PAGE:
Caregiver skills: getting smart technology to work for you

Two smiling friends look at a smartphone together
Two smiling friends look at a smartphone together

Off-the-shelf technology includes all devices and technology that anyone can buy directly in a store or online, such as cellphones, tablets, home security cameras and applications or software that can be used on a personal computer or mobile device.

Using off-the-shelf smart technology can alleviate some of the stress associated with caregiving and provide a caregiver with some peace of mind by helping out with managing day to day tasks in their role, caring for a family member, neighbour or friend. These can be selected based on the specific needs of a care recipient and with appropriate knowledge, permission and consent of your care recipient.

While many of these tools are primarily used by caregivers who care for seniors or older adults, you may find some of these useful as a caregiver for any family member, spouse, neighbour or friend you may be caring for.

There are 4 areas in which smart technology can be useful to caregivers:

  1. Safety

There are a wide range of options that can help keep the care recipient safe and assist a caregiver by providing peace of mind around safety concerns. This includes security cameras and home hubs which are more and more popular. These can assist by connecting security cameras directly to your mobile phone, which makes it easier to keep watch on someone you’re caring for, or simply provides peace of mind if you cannot be with your care recipient. Home hubs can be utilized to assist with safety and can be connected with different parts of the household to assist with automating lights and doors, to help keep your care recipient safe, while reducing the risk of falls or wandering off. Some caregivers also use baby monitors, when appropriate, to watch over their care recipient from another room or location. Other technologies exist, such as automatic door locks, doorbell cameras and light switches. Some mobile devices even have the ability to detect falls.

Many caregivers also use tracking devices to ensure the safety of their care recipient; Lifeline Medical Alert and Finding Your Way Ontario are two examples of tracking devices that can support caregivers in reducing the risk of their care recipient going missin

2. Staying independent

Many of the devices mentioned above can assist with providing greater independence to care recipients and supporting them in aging at home or remaining in their communities. Caregivers can use reminders, home hubs and electronic calendars to assist with managing medication and medical appointments, especially for caregivers who may live a distance away.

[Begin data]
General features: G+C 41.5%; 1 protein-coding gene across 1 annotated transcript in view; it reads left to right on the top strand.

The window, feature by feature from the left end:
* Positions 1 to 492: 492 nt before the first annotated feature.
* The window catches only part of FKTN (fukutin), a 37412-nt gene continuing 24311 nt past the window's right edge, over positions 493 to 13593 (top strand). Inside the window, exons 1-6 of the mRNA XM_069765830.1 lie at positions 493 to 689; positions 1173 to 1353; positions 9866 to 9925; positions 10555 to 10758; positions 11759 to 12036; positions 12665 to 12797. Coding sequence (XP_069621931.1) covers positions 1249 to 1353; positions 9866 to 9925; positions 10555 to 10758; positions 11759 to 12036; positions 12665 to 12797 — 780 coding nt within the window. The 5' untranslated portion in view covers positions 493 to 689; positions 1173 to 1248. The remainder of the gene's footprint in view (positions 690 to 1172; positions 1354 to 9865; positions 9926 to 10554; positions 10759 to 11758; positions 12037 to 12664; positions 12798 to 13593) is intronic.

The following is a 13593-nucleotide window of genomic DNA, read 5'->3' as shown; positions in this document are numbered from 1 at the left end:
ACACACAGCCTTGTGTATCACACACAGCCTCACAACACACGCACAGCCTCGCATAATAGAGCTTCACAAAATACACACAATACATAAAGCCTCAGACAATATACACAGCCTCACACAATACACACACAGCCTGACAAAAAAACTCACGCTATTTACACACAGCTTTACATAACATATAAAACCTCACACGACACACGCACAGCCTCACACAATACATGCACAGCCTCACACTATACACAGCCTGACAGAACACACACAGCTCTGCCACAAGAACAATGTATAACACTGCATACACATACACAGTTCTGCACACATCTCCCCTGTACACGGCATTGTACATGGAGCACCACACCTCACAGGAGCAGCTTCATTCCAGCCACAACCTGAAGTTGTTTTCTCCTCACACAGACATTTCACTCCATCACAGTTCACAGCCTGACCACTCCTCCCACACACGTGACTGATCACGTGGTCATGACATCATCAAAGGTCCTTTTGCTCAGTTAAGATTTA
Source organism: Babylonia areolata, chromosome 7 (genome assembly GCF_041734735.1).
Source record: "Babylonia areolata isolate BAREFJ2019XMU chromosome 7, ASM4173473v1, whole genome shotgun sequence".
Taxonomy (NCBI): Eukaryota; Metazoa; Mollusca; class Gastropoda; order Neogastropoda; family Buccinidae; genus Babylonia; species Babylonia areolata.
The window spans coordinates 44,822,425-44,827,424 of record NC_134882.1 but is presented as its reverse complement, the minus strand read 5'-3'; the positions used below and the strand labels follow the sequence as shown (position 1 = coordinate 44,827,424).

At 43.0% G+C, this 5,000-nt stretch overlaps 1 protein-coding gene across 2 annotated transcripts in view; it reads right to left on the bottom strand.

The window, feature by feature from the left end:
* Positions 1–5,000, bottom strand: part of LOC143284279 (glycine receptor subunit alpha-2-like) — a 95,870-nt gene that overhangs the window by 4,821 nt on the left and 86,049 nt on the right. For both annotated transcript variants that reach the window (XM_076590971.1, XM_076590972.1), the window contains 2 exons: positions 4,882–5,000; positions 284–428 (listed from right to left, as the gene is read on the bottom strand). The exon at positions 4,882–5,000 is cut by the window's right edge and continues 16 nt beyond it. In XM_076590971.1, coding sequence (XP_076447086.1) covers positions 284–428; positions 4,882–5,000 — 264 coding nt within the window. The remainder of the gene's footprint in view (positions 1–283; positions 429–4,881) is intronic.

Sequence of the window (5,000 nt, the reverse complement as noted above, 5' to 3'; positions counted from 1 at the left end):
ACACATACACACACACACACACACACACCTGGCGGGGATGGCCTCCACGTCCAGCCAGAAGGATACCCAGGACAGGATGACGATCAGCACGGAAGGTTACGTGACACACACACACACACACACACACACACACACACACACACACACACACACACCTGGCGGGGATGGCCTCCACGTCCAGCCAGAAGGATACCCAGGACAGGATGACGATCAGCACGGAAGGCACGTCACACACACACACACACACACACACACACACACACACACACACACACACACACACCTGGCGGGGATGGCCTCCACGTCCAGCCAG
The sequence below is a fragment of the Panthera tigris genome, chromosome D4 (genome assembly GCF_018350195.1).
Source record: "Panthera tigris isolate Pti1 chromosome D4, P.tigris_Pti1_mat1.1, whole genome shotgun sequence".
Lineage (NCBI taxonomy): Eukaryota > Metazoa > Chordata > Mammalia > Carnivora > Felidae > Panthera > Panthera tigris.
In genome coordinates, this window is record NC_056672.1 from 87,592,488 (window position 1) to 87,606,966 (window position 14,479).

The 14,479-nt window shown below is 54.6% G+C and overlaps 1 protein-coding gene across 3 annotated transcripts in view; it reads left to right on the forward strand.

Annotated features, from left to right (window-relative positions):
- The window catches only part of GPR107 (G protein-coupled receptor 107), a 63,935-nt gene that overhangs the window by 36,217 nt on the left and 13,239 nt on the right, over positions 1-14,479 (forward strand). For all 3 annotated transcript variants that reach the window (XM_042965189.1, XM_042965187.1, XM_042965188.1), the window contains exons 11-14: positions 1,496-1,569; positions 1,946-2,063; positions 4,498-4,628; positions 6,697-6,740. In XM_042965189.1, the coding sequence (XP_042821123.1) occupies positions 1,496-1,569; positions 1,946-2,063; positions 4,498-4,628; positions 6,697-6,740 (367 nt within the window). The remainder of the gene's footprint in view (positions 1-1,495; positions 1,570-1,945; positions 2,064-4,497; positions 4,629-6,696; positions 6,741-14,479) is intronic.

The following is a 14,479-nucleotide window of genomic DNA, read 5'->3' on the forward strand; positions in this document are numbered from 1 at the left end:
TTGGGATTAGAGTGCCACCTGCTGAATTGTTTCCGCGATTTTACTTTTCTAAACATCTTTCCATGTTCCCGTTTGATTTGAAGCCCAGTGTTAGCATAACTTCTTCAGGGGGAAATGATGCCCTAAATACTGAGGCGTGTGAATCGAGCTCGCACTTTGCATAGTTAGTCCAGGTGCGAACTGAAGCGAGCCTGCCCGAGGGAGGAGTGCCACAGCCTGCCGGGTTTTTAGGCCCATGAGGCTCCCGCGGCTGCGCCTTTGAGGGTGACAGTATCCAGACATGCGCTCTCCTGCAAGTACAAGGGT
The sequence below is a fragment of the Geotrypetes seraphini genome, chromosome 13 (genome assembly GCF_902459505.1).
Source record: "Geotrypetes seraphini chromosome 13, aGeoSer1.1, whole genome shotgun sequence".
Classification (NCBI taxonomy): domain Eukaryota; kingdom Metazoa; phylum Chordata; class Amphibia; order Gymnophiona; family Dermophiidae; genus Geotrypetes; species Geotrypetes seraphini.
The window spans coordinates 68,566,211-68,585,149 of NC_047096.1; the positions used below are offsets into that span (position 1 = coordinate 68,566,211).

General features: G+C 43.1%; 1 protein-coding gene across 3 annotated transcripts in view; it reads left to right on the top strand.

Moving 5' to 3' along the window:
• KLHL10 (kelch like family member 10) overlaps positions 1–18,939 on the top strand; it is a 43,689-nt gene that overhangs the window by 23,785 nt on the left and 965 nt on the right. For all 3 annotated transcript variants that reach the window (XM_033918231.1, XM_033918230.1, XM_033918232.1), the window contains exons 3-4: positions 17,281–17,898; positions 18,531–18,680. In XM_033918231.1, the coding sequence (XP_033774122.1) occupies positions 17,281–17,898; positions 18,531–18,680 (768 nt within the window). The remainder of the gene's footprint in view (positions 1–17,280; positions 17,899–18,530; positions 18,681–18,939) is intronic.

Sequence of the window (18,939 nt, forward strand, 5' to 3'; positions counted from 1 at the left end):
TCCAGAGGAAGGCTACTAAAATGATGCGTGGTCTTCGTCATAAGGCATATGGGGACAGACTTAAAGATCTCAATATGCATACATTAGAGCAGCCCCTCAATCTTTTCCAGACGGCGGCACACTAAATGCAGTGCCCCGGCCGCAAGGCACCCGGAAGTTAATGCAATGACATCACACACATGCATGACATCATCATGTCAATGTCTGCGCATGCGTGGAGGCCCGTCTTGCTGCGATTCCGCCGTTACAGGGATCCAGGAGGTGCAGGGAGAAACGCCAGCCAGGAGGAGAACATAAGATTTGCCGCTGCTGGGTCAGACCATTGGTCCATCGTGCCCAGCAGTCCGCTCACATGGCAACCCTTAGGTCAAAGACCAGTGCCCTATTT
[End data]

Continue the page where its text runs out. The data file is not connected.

Many caregivers use automated devices such as automatic medication dispensers, thermostats or light switches which can assist your care recipient in staying independent, which can be a relief for caregivers who would otherwise supporting their care recipient with temperature regulation, medication or other day to day tasks.

There are now applications designed to support those living with autism or dementia; as well as speech-to-text or screen and text/icon enlargement options that can assist your care recipient by enabling them to use mobile devices independently. Shared calendars, shared online grocery lists and devices like the universal remotes are also very useful to assist care recipients in remaining independent.

For more tips in caring for an older adult, visit the McMaster Optimal Aging Portal on healthy aging.

3. Stimulation

Aside from safety and staying independent, stimulation is another area that caregivers may wish to support their care recipient. Tablets, e-books, streaming services like Netflix, Wii console exercises or chair exercises on YouTube can help care recipients remain stimulated on their own.

Although we may think that our care recipient may not approve or feel comfortable with technology, when we explore it with them, we may find that they like it. Many caregivers find that once they assist their care recipient in setting up accounts on social media or adding web pages to their browser bookmarks can help them use it more easily.

Resources like Marlena Books exist to help those with Alzheimer’s, dementia or other cognitive disabilities continue reading.

4. Socialization

Facebook, Facetime, Skype and Zoom are all ways that you and your care recipient can remain in contact across distances, communicate and even spend time together virtually.

Huddol is also a supportive social network that you can share with your care recipient as a way to connect with others online.

Many museum exhibits, musical concerts and other social activities are now taking place online and can support a care recipient in their social life.

Visit AgeWell for more tips on using technology for healthy aging.

About this research

We thank Maurine Parzen RN, PhD and experienced caregiver, for providing this information through our recent webinar on the same topic. In this interactive webinar, Maurine shared her experience with smart technology in these 4 areas.

Maurine led a research team exploring the use of smart technology by caregivers, along with her research team: Sheila O’Keefe-McCarthy, RN, PhD; Jenn Salfi, RN, PhD; and Karyn Taplay, RN, PhD, based out of Brock University. Although their research focused on an older adult living in the community, many of this technology can be used by anyone.

For more in depth information, watch the recording.

Note: this information is provided for educational purposes and is not an endorsement of any company, device or product. We recommend that caregivers do their own research or try things out to determine what is the best fit for them in their caregiving role.

View the full webinar

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